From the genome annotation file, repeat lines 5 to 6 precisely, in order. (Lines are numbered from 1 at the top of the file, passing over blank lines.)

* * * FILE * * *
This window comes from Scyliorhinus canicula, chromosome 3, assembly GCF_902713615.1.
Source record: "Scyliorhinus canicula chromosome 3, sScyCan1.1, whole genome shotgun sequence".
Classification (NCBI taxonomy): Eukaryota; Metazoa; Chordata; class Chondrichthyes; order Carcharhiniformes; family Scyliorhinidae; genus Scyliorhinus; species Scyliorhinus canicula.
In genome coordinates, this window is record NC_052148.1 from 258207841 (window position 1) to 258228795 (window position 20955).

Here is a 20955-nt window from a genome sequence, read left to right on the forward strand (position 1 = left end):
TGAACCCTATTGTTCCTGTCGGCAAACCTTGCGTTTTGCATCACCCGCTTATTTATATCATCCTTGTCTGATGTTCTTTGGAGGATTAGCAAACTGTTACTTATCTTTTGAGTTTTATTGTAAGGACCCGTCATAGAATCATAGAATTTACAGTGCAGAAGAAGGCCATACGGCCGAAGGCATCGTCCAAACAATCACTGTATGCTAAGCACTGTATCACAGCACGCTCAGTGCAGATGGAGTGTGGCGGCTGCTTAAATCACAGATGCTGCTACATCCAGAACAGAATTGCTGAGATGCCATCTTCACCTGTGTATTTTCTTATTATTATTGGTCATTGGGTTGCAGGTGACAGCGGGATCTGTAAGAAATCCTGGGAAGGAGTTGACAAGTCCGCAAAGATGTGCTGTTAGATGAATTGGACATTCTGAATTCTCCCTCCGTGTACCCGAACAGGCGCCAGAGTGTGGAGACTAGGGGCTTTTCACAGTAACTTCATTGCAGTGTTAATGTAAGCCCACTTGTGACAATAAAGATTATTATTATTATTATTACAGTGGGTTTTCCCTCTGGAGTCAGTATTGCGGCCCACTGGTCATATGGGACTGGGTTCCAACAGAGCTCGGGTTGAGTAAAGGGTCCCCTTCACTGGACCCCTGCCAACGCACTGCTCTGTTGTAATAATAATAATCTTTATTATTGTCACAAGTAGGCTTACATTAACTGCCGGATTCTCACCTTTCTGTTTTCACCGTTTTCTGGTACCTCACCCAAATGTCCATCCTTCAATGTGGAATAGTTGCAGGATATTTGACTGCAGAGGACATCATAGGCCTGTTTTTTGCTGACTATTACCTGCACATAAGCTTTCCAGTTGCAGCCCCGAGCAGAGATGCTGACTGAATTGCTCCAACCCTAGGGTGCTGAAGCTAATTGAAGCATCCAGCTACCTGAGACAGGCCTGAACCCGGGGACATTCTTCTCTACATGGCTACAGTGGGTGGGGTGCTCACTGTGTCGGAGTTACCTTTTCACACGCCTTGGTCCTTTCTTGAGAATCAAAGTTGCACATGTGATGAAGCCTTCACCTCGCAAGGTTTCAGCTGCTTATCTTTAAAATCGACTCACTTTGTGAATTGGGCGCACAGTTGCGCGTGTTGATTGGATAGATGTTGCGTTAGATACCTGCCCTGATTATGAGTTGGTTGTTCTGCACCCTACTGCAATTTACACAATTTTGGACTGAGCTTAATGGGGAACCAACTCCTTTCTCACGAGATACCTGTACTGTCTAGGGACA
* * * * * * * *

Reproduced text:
Here is a 20955-nt window from a genome sequence, read left to right on the forward strand (position 1 = left end):
TGAACCCTATTGTTCCTGTCGGCAAACCTTGCGTTTTGCATCACCCGCTTATTTATATCATCCTTGTCTGATGTTCTTTGGAGGATTAGCAAACTGTTACTTATCTTTTGAGTTTTATTGTAAGGACCCGTCATAGAATCATAGAATTTACAGTGCAGAAGAAGGCCATACGGCCGAAGGCATCGTCCAAACAATCACTGTATGCTAAGCACTGTATCACAGCACGCTCAGTGCAGATGGAGTGTGGCGGCTGCTTAAATCACAGATGCTGCTACATCCAGAACAGAATTGCTGAGATGCCATCTTCACCTGTGTATTTTCTTATTATTATTGGTCATTGGGTTGCAGGTGACAGCGGGATCTGTAAGAAATCCTGGGAAGGAGTTGACAAGTCCGCAAAGATGTGCTGTTAGATGAATTGGACATTCTGAATTCTCCCTCCGTGTACCCGAACAGGCGCCAGAGTGTGGAGACTAGGGGCTTTTCACAGTAACTTCATTGCAGTGTTAATGTAAGCCCACTTGTGACAATAAAGATTATTATTATTATTATTACAGTGGGTTTTCCCTCTGGAGTCAGTATTGCGGCCCACTGGTCATATGGGACTGGGTTCCAACAGAGCTCGGGTTGAGTAAAGGGTCCCCTTCACTGGACCCCTGCCAACGCACTGCTCTGTTGTAATAATAATAATCTTTATTATTGTCACAAGTAGGCTTACATTAACTGCCGGATTCTCACCTTTCTGTTTTCACCGTTTTCTGGTACCTCACCCAAATGTCCATCCTTCAATGTGGAATAGTTGCAGGATATTTGACTGCAGAGGACATCATAGGCCTGTTTTTTGCTGACTATTACCTGCACATAAGCTTTCCAGTTGCAGCCCCGAGCAGAGATGCTGACTGAATTGCTCCAACCCTAGGGTGCTGAAGCTAATTGAAGCATCCAGCTACCTGAGACAGGCCTGAACCCGGGGACATTCTTCTCTACATGGCTACAGTGGGTGGGGTGCTCACTGTGTCGGAGTTACCTTTTCACACGCCTTGGTCCTTTCTTGAGAATCAAAGTTGCACATGTGATGAAGCCTTCACCTCGCAAGGTTTCAGCTGCTTATCTTTAAAATCGACTCACTTTGTGAATTGGGCGCACAGTTGCGCGTGTTGATTGGATAGATGTTGCGTTAGATACCTGCCCTGATTATGAGTTGGTTGTTCTGCACCCTACTGCAATTTACACAATTTTGGACTGAGCTTAATGGGGAACCAACTCCTTTCTCACGAGATACCTGTACTGTCTAGGGACA